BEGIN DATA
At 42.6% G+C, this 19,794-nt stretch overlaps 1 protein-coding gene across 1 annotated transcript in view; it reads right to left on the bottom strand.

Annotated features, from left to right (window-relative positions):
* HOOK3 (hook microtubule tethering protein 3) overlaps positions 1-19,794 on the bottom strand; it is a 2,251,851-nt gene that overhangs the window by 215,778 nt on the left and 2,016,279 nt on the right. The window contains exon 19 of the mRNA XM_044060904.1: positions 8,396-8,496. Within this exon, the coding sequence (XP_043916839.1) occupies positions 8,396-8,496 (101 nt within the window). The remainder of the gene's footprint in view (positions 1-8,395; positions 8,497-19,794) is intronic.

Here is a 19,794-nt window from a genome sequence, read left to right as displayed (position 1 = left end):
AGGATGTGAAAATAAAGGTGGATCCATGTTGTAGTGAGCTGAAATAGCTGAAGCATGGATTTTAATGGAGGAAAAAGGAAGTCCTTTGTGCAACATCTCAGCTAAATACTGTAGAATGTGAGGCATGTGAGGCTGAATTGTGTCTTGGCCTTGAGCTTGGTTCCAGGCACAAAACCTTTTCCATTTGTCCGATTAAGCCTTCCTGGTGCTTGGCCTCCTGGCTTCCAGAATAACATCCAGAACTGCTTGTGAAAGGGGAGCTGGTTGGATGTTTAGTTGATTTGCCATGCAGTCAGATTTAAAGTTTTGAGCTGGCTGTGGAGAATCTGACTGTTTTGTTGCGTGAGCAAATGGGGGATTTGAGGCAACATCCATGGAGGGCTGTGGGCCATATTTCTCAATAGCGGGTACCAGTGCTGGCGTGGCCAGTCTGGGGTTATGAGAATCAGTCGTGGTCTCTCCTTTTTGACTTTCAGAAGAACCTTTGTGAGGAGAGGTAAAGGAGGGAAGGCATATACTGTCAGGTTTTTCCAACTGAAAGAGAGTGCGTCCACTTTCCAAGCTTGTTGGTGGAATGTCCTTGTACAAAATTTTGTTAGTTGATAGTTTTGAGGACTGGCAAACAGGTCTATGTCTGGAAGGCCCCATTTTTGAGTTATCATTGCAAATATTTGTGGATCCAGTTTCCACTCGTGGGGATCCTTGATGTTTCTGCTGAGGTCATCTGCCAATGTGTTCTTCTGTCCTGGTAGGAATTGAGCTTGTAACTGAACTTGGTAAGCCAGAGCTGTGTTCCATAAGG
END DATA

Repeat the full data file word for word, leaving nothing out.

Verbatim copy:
At 42.6% G+C, this 19,794-nt stretch overlaps 1 protein-coding gene across 1 annotated transcript in view; it reads right to left on the bottom strand.

Annotated features, from left to right (window-relative positions):
* HOOK3 (hook microtubule tethering protein 3) overlaps positions 1-19,794 on the bottom strand; it is a 2,251,851-nt gene that overhangs the window by 215,778 nt on the left and 2,016,279 nt on the right. The window contains exon 19 of the mRNA XM_044060904.1: positions 8,396-8,496. Within this exon, the coding sequence (XP_043916839.1) occupies positions 8,396-8,496 (101 nt within the window). The remainder of the gene's footprint in view (positions 1-8,395; positions 8,497-19,794) is intronic.

Here is a 19,794-nt window from a genome sequence, read left to right as displayed (position 1 = left end):
AGGATGTGAAAATAAAGGTGGATCCATGTTGTAGTGAGCTGAAATAGCTGAAGCATGGATTTTAATGGAGGAAAAAGGAAGTCCTTTGTGCAACATCTCAGCTAAATACTGTAGAATGTGAGGCATGTGAGGCTGAATTGTGTCTTGGCCTTGAGCTTGGTTCCAGGCACAAAACCTTTTCCATTTGTCCGATTAAGCCTTCCTGGTGCTTGGCCTCCTGGCTTCCAGAATAACATCCAGAACTGCTTGTGAAAGGGGAGCTGGTTGGATGTTTAGTTGATTTGCCATGCAGTCAGATTTAAAGTTTTGAGCTGGCTGTGGAGAATCTGACTGTTTTGTTGCGTGAGCAAATGGGGGATTTGAGGCAACATCCATGGAGGGCTGTGGGCCATATTTCTCAATAGCGGGTACCAGTGCTGGCGTGGCCAGTCTGGGGTTATGAGAATCAGTCGTGGTCTCTCCTTTTTGACTTTCAGAAGAACCTTTGTGAGGAGAGGTAAAGGAGGGAAGGCATATACTGTCAGGTTTTTCCAACTGAAAGAGAGTGCGTCCACTTTCCAAGCTTGTTGGTGGAATGTCCTTGTACAAAATTTTGTTAGTTGATAGTTTTGAGGACTGGCAAACAGGTCTATGTCTGGAAGGCCCCATTTTTGAGTTATCATTGCAAATATTTGTGGATCCAGTTTCCACTCGTGGGGATCCTTGATGTTTCTGCTGAGGTCATCTGCCAATGTGTTCTTCTGTCCTGGTAGGAATTGAGCTTGTAACTGAACTTGGTAAGCCAGAGCTGTGTTCCATAAGG